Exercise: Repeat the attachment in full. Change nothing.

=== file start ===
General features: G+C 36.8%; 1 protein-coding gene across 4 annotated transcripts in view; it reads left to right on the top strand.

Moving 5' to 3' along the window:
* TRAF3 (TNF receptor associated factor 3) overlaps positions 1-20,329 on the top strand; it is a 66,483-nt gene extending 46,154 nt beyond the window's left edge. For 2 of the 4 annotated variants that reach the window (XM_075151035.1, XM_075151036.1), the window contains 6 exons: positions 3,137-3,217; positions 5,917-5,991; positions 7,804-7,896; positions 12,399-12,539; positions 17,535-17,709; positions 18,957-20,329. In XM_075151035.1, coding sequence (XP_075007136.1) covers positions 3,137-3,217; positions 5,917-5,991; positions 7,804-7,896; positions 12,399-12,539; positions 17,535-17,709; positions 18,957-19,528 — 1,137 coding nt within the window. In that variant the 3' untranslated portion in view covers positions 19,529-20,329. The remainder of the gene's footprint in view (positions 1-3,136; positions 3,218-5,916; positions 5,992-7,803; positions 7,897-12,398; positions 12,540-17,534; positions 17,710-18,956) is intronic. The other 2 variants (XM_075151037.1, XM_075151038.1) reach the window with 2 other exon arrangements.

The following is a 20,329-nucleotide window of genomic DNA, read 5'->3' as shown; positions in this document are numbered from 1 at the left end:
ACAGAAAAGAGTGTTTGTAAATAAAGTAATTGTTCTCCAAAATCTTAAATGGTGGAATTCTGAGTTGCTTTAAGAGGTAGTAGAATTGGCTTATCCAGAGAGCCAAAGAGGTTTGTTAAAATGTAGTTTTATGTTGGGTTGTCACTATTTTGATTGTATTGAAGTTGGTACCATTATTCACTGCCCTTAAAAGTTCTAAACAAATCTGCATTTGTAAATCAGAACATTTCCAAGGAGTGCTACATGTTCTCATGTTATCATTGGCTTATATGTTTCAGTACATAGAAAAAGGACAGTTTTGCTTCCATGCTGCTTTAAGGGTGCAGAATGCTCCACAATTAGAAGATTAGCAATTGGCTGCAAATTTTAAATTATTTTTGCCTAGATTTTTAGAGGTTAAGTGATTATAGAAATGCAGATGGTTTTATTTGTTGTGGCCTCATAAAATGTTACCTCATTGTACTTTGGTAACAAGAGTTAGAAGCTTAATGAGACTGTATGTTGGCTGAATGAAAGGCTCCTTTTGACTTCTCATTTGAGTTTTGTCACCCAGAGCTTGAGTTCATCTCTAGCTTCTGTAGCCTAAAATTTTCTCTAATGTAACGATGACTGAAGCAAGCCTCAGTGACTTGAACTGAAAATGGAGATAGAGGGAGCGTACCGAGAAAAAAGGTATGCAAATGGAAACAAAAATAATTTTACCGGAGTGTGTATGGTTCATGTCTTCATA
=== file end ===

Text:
General features: G+C 36.8%; 1 protein-coding gene across 4 annotated transcripts in view; it reads left to right on the top strand.

Moving 5' to 3' along the window:
* TRAF3 (TNF receptor associated factor 3) overlaps positions 1-20,329 on the top strand; it is a 66,483-nt gene extending 46,154 nt beyond the window's left edge. For 2 of the 4 annotated variants that reach the window (XM_075151035.1, XM_075151036.1), the window contains 6 exons: positions 3,137-3,217; positions 5,917-5,991; positions 7,804-7,896; positions 12,399-12,539; positions 17,535-17,709; positions 18,957-20,329. In XM_075151035.1, coding sequence (XP_075007136.1) covers positions 3,137-3,217; positions 5,917-5,991; positions 7,804-7,896; positions 12,399-12,539; positions 17,535-17,709; positions 18,957-19,528 — 1,137 coding nt within the window. In that variant the 3' untranslated portion in view covers positions 19,529-20,329. The remainder of the gene's footprint in view (positions 1-3,136; positions 3,218-5,916; positions 5,992-7,803; positions 7,897-12,398; positions 12,540-17,534; positions 17,710-18,956) is intronic. The other 2 variants (XM_075151037.1, XM_075151038.1) reach the window with 2 other exon arrangements.

The following is a 20,329-nucleotide window of genomic DNA, read 5'->3' as shown; positions in this document are numbered from 1 at the left end:
ACAGAAAAGAGTGTTTGTAAATAAAGTAATTGTTCTCCAAAATCTTAAATGGTGGAATTCTGAGTTGCTTTAAGAGGTAGTAGAATTGGCTTATCCAGAGAGCCAAAGAGGTTTGTTAAAATGTAGTTTTATGTTGGGTTGTCACTATTTTGATTGTATTGAAGTTGGTACCATTATTCACTGCCCTTAAAAGTTCTAAACAAATCTGCATTTGTAAATCAGAACATTTCCAAGGAGTGCTACATGTTCTCATGTTATCATTGGCTTATATGTTTCAGTACATAGAAAAAGGACAGTTTTGCTTCCATGCTGCTTTAAGGGTGCAGAATGCTCCACAATTAGAAGATTAGCAATTGGCTGCAAATTTTAAATTATTTTTGCCTAGATTTTTAGAGGTTAAGTGATTATAGAAATGCAGATGGTTTTATTTGTTGTGGCCTCATAAAATGTTACCTCATTGTACTTTGGTAACAAGAGTTAGAAGCTTAATGAGACTGTATGTTGGCTGAATGAAAGGCTCCTTTTGACTTCTCATTTGAGTTTTGTCACCCAGAGCTTGAGTTCATCTCTAGCTTCTGTAGCCTAAAATTTTCTCTAATGTAACGATGACTGAAGCAAGCCTCAGTGACTTGAACTGAAAATGGAGATAGAGGGAGCGTACCGAGAAAAAAGGTATGCAAATGGAAACAAAAATAATTTTACCGGAGTGTGTATGGTTCATGTCTTCATA